What are the most challenging essay questions business schools ask applicants? That’s a question we hope to answer in this new six-part series. Stacy Blackman, founder of the MBA admissions consulting firm that bears her name, is picking out what she considers to be the most challenging and then providing advice for how to approach each essay.
What constitutes a highly challenging essay? They may force you to be incredibly introspective, surprisingly creative or perhaps highly succinct. Some of the essays are not as straightforward as they seem, others are very straightforward, but it is tempting to stray off topic. Whatever the reason, we are here to help, with some tips taken straight from the Stacy Blackman Consulting series of school specific essay guides.
Most Challenging MBA Essay Question #1:
Harvard Business School:
Tell us three setbacks you have faced. (600 words)
This question is new for the 2011/2012 application year, and transforms the classic HBS mistake essay into a broader topic. When you think about three setbacks in your life thus far consider that a setback is anything that hinders or impedes your progress. Additionally, the choice of setback can be personal, professional, or extracurricular.
Some applicants face writer’s block when thinking about discussing imperfections in their overall story. The truth is that your challenges and setbacks have made you a more resilient person, and the admissions committee will learn the most about you and your personal qualities from these stories. Many talented, high-achieving individuals who show early promise in their academic and professional careers plateau after a few years in the workforce. There can be many possible explanations as to why, but quite often the failure to realize early potential is based on an inability to recognize, take accountability for, and learn from mistakes and difficulties.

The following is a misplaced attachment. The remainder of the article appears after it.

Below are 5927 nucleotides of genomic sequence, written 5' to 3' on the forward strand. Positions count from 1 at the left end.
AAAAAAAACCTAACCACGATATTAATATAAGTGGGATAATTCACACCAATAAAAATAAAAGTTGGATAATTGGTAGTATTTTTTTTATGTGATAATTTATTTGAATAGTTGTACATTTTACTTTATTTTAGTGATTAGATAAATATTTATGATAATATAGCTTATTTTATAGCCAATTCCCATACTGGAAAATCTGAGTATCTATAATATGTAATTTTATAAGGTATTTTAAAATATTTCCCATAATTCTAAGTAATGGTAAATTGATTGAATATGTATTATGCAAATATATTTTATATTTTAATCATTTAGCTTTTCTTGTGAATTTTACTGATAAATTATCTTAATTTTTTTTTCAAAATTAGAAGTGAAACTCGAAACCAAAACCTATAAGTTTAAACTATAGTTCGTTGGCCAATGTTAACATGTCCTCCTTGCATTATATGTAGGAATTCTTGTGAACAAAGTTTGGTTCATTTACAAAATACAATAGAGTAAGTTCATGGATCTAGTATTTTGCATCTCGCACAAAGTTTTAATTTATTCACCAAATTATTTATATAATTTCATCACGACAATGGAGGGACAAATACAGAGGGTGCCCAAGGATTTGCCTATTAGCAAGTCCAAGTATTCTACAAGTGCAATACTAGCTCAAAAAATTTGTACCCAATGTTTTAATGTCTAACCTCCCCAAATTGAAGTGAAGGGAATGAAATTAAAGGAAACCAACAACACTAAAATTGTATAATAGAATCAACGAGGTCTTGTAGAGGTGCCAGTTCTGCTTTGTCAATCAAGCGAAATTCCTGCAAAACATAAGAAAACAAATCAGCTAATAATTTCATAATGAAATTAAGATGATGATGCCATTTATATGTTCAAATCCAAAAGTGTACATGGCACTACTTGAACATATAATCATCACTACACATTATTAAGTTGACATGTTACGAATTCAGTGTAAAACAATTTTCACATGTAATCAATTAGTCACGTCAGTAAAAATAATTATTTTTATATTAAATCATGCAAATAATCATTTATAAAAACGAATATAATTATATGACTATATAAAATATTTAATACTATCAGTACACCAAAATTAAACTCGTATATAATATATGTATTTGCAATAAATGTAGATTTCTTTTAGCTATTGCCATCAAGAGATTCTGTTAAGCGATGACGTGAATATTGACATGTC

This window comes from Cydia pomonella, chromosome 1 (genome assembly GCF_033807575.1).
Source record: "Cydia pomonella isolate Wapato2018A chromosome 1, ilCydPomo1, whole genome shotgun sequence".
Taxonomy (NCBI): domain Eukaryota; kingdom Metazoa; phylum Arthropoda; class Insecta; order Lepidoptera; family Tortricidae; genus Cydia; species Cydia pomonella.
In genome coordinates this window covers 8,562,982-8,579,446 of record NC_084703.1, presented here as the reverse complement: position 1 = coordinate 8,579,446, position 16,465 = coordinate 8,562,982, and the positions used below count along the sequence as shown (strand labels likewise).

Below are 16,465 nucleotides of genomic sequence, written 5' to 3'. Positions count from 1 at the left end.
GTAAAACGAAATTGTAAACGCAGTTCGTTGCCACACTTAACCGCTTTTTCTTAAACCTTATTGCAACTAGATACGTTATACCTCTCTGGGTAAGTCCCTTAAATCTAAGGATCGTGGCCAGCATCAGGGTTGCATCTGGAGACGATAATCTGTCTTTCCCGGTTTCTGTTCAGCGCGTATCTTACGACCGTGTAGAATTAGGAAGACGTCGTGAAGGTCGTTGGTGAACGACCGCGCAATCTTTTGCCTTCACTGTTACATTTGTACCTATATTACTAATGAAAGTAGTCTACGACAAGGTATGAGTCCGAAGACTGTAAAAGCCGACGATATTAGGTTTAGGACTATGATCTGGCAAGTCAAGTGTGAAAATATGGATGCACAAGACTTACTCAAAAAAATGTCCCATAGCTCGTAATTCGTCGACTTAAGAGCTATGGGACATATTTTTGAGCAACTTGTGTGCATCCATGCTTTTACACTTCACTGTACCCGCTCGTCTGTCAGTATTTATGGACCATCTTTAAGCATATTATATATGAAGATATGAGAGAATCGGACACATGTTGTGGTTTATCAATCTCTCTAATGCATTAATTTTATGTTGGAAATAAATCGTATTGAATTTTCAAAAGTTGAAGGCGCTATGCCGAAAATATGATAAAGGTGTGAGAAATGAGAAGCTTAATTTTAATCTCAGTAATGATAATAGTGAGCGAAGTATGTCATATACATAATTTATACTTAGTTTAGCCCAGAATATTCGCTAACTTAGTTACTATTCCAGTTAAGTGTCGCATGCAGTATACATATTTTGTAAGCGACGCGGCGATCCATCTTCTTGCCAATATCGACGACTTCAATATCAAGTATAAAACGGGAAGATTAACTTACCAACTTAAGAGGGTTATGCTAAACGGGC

Making mistakes and facing setbacks is an inevitable consequence of leading. By definition, the leader is blazing a new trail where guidebooks and guidelines simply don’t exist; so missteps are sure to occur. The admissions committee will be very leery of a candidate who claims a flawless string of successes and no blunders. All of the possibilities are red flags: the candidate is being dishonest; the candidate is incapable of recognizing a mistake and lacks self-awareness; the candidate is so cautious that he or she never makes a move unless success is assured. The opportunities for growth for this person are slim; the chances of admission to HBS are even slimmer.
Mistakes or disappointment occur when one’s assumptions about how the world works are off base or unrealistic. The mistake is a reality check. Some people cling to faulty assumptions and continue to hit brick walls, while others learn something new, course-correct, and move forward. Moreover, a leader who is capable of admitting when he is wrong is showing his followers that making and admitting mistakes is okay. Facing disappointment and solving the problem that led to your feelings shows introspection and maturity. It’s easy to see why these leadership characteristics are paramount. Major corporations have been brought down by leaders who neglected their gut feelings or felt their missteps were best brushed under the carpet or fed through the paper shredder.
Tip #1: Mistakes and setbacks are related but different.
Tip #2: Demonstrate self-awareness.
Tip #3: Lessons learned and evidence of growth are paramount.
Tip #4: Show initiative and resilience